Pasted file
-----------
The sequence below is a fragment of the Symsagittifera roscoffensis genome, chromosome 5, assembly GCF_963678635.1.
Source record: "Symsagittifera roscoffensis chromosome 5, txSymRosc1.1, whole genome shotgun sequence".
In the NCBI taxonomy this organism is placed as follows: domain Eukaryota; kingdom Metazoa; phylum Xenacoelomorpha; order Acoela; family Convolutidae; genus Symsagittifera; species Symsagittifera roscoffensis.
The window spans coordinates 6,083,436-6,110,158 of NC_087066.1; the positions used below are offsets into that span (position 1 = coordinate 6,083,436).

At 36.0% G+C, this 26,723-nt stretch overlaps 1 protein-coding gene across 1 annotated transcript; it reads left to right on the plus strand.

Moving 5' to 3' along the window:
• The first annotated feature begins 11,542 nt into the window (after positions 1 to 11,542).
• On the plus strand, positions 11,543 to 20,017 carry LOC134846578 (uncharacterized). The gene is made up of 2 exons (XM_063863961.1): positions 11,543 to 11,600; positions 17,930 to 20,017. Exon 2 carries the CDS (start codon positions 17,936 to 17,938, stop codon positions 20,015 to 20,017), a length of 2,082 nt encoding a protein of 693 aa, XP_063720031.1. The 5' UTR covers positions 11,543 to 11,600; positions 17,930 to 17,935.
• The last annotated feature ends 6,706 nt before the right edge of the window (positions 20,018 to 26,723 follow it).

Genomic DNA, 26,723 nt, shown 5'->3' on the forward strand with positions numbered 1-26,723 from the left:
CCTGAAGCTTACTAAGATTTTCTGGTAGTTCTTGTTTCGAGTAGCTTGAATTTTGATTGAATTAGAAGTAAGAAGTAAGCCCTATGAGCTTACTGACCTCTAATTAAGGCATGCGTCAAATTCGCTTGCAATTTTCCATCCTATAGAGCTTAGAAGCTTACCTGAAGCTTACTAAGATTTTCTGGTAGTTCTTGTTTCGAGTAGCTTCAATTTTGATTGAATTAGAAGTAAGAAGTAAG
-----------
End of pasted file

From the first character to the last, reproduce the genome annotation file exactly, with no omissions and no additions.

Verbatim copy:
The sequence below is a fragment of the Symsagittifera roscoffensis genome, chromosome 5, assembly GCF_963678635.1.
Source record: "Symsagittifera roscoffensis chromosome 5, txSymRosc1.1, whole genome shotgun sequence".
In the NCBI taxonomy this organism is placed as follows: domain Eukaryota; kingdom Metazoa; phylum Xenacoelomorpha; order Acoela; family Convolutidae; genus Symsagittifera; species Symsagittifera roscoffensis.
The window spans coordinates 6,083,436-6,110,158 of NC_087066.1; the positions used below are offsets into that span (position 1 = coordinate 6,083,436).

At 36.0% G+C, this 26,723-nt stretch overlaps 1 protein-coding gene across 1 annotated transcript; it reads left to right on the plus strand.

Moving 5' to 3' along the window:
• The first annotated feature begins 11,542 nt into the window (after positions 1 to 11,542).
• On the plus strand, positions 11,543 to 20,017 carry LOC134846578 (uncharacterized). The gene is made up of 2 exons (XM_063863961.1): positions 11,543 to 11,600; positions 17,930 to 20,017. Exon 2 carries the CDS (start codon positions 17,936 to 17,938, stop codon positions 20,015 to 20,017), a length of 2,082 nt encoding a protein of 693 aa, XP_063720031.1. The 5' UTR covers positions 11,543 to 11,600; positions 17,930 to 17,935.
• The last annotated feature ends 6,706 nt before the right edge of the window (positions 20,018 to 26,723 follow it).

Genomic DNA, 26,723 nt, shown 5'->3' on the forward strand with positions numbered 1-26,723 from the left:
CCTGAAGCTTACTAAGATTTTCTGGTAGTTCTTGTTTCGAGTAGCTTGAATTTTGATTGAATTAGAAGTAAGAAGTAAGCCCTATGAGCTTACTGACCTCTAATTAAGGCATGCGTCAAATTCGCTTGCAATTTTCCATCCTATAGAGCTTAGAAGCTTACCTGAAGCTTACTAAGATTTTCTGGTAGTTCTTGTTTCGAGTAGCTTCAATTTTGATTGAATTAGAAGTAAGAAGTAAG